“Hauntstravaganza is known for the insane details and over-the-top special effects,” Jim reminds you. “They probably thought it was animatronic. I was actually talking about the weird shit with the people around us. I mean, who lets a dude with a real sword into a party? And while you were fucking around, I swear I saw a girl dressed like a ghost actually float through people to get to a punch bowl. All these costumes are too damn real.”
That is when it finally hits you. You bought your costume on Halloween day, and since you put together Steampunk Darkwing Duck in August, you hadn’t gone looking for anything costume related. But the rest of the town had. Probably all of them had walked the same downtown street where the shops were clustered. How many had noticed the small shop where the Blockbuster used to be? How many had walked in and talked to the old woman? You’d gotten the last few tablespoons of golden powder from a mysterious jar. A big fucking jar. A big fucking jar that, at some point, was probably filled all the way up.
“Shit on a skillet,” you swear. “Jim, I think at least some of these people got the same magic as me. I’m not the only one here with costume powers.”
You hear a raspy chuckling from behind you. With a quick spin you find yourself face to face with the hideous witch woman that Not-Superman laughed at. She jerks her head forward a bit, sending her wart covered nose on a crash course with your face. When you jump back, she lets out a full-blown cackle of amusement.
“Aren’t you a dumb one,” she says, a few chuckles still bubbling from her throat. “Most of us figured that out within the first few minutes of being here.”
“Yeah, well…. you’re ugly!” This is not a proud moment for you, or your thin scraps of intelligence.
“Of course I am,” she agrees. “But I’m also rather intelligent. You, in contrast, seem somewhat inept, but have an astounding amount of power. It occurs to me that perhaps we could benefit from mutual assistance.”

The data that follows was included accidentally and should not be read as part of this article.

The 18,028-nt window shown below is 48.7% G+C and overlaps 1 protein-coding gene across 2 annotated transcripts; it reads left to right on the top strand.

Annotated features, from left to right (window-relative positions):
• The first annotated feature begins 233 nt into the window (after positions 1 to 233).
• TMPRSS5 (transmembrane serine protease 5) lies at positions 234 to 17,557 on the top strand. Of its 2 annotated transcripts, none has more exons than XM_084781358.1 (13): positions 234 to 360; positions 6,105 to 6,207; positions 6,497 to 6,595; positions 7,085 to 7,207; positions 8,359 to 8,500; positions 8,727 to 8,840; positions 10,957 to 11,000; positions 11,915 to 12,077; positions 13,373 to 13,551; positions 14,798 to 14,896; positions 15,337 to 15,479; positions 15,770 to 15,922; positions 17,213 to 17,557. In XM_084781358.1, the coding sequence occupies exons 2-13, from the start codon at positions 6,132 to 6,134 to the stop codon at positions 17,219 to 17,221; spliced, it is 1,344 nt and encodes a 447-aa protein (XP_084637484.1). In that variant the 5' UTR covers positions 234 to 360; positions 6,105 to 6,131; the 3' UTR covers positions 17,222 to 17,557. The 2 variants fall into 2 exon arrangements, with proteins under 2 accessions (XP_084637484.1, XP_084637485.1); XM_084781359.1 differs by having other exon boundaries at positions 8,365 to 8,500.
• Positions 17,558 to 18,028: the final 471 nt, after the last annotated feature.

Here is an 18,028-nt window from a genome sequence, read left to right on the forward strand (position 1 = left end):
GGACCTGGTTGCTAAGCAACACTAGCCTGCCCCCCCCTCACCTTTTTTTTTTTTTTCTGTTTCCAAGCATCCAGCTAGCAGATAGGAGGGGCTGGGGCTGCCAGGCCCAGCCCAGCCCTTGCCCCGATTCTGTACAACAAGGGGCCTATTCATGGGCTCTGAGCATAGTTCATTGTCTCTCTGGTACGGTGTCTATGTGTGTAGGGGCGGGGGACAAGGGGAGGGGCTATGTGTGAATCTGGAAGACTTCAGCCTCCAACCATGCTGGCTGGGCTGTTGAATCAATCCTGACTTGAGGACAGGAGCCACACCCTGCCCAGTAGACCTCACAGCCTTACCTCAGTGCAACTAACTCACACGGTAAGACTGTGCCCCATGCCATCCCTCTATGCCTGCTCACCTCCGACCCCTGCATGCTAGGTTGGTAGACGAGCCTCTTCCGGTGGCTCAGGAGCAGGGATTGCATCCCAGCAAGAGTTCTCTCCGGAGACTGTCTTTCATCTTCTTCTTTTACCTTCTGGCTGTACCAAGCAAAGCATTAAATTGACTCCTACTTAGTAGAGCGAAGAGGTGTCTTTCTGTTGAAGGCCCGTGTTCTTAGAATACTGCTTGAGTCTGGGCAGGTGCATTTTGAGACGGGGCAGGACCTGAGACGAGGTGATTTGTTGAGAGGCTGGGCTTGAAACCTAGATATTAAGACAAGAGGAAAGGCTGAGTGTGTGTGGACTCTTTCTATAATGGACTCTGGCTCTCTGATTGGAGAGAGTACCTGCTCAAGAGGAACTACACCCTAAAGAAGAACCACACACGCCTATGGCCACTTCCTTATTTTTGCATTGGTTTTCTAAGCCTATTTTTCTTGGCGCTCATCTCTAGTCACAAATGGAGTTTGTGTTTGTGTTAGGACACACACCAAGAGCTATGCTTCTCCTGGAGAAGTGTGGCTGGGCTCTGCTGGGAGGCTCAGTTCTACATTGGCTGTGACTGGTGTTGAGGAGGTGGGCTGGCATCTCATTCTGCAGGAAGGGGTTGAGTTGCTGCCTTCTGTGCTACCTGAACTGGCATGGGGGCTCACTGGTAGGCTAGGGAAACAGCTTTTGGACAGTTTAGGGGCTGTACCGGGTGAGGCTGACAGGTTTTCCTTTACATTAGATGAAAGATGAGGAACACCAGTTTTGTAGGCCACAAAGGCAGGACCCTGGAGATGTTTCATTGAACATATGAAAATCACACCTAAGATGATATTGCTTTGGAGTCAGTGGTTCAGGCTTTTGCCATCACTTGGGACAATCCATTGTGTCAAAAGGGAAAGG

“Aren’t you a witch? Why don’t you use your own magic?”
“Witches and wizards are different creatures,” she informs you. “While wizards are all show, flash, and quick magic, our image of witches largely evolved from the image of wise-old women who held company with unnatural forces. Their magic works slowly, though potions and ceremony and curses.”
“You know a shitload about witches,” Jim comments.
She gives him an icy stare. “I know a lot about several things, including the fact that the woman running the shop gave us all different prices we would have to pay. The knight, for instance, must defeat a worthy foe or be doomed to never succeed at any competition for the rest of his life.”
You glare at her suspiciously. “How do you know that?”
“Because people are drunk, and chatty, and no one pays me any particular mind if I’m nearby. Now, someone with a little juice would help me to paying my price, and I’m sure I can assist with whatever yours is. In fairness, we can even do yours first. If you’re not interested, however, I can find someone else. It’s up to you.”
You give Jim a glance, but he got bored after the witch part and is now watching two girls who came as dryads do some sort of slow, careful dance. He’s not going to be any help at all, so it’s your call.”
You decide to let her join